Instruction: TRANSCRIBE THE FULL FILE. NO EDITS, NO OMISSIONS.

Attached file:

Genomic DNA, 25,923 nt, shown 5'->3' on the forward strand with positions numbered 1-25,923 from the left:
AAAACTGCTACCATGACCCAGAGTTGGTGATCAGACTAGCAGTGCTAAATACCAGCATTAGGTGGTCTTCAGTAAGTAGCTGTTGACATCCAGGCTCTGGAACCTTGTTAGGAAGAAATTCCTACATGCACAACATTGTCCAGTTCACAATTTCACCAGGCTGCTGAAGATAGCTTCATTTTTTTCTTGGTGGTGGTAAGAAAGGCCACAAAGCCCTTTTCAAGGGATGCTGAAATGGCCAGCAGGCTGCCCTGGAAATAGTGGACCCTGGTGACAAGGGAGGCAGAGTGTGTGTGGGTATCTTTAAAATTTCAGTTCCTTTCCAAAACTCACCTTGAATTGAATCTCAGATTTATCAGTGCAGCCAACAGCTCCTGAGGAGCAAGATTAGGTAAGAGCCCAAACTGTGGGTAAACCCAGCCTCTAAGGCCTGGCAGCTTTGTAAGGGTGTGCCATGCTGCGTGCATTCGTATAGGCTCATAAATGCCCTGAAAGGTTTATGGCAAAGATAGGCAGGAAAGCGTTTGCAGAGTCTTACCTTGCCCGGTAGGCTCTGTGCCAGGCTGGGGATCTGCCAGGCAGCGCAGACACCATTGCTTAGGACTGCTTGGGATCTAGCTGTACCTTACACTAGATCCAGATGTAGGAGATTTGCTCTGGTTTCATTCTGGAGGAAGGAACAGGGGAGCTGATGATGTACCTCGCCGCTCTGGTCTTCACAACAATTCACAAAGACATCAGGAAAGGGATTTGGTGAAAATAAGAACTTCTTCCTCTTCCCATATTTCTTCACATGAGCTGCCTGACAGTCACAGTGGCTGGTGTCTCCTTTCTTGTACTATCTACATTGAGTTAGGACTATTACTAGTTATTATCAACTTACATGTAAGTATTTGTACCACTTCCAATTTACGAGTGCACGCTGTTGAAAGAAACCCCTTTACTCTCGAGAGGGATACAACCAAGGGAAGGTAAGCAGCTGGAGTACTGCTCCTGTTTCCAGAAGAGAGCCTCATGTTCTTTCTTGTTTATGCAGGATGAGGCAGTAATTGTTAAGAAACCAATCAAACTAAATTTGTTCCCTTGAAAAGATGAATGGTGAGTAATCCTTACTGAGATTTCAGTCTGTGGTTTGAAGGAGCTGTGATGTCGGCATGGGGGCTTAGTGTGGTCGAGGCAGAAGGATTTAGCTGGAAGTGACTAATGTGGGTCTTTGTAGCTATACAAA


Genomic DNA, 25,923 nt, shown 5'->3' on the forward strand with positions numbered 1-25,923 from the left:
AAAACTGCTACCATGACCCAGAGTTGGTGATCAGACTAGCAGTGCTAAATACCAGCATTAGGTGGTCTTCAGTAAGTAGCTGTTGACATCCAGGCTCTGGAACCTTGTTAGGAAGAAATTCCTACATGCACAACATTGTCCAGTTCACAATTTCACCAGGCTGCTGAAGATAGCTTCATTTTTTTCTTGGTGGTGGTAAGAAAGGCCACAAAGCCCTTTTCAAGGGATGCTGAAATGGCCAGCAGGCTGCCCTGGAAATAGTGGACCCTGGTGACAAGGGAGGCAGAGTGTGTGTGGGTATCTTTAAAATTTCAGTTCCTTTCCAAAACTCACCTTGAATTGAATCTCAGATTTATCAGTGCAGCCAACAGCTCCTGAGGAGCAAGATTAGGTAAGAGCCCAAACTGTGGGTAAACCCAGCCTCTAAGGCCTGGCAGCTTTGTAAGGGTGTGCCATGCTGCGTGCATTCGTATAGGCTCATAAATGCCCTGAAAGGTTTATGGCAAAGATAGGCAGGAAAGCGTTTGCAGAGTCTTACCTTGCCCGGTAGGCTCTGTGCCAGGCTGGGGATCTGCCAGGCAGCGCAGACACCATTGCTTAGGACTGCTTGGGATCTAGCTGTACCTTACACTAGATCCAGATGTAGGAGATTTGCTCTGGTTTCATTCTGGAGGAAGGAACAGGGGAGCTGATGATGTACCTCGCCGCTCTGGTCTTCACAACAATTCACAAAGACATCAGGAAAGGGATTTGGTGAAAATAAGAACTTCTTCCTCTTCCCATATTTCTTCACATGAGCTGCCTGACAGTCACAGTGGCTGGTGTCTCCTTTCTTGTACTATCTACATTGAGTTAGGACTATTACTAGTTATTATCAACTTACATGTAAGTATTTGTACCACTTCCAATTTACGAGTGCACGCTGTTGAAAGAAACCCCTTTACTCTCGAGAGGGATACAACCAAGGGAAGGTAAGCAGCTGGAGTACTGCTCCTGTTTCCAGAAGAGAGCCTCATGTTCTTTCTTGTTTATGCAGGATGAGGCAGTAATTGTTAAGAAACCAATCAAACTAAATTTGTTCCCTTGAAAAGATGAATGGTGAGTAATCCTTACTGAGATTTCAGTCTGTGGTTTGAAGGAGCTGTGATGTCGGCATGGGGGCTTAGTGTGGTCGAGGCAGAAGGATTTAGCTGGAAGTGACTAATGTGGGTCTTTGTAGCTATACAAA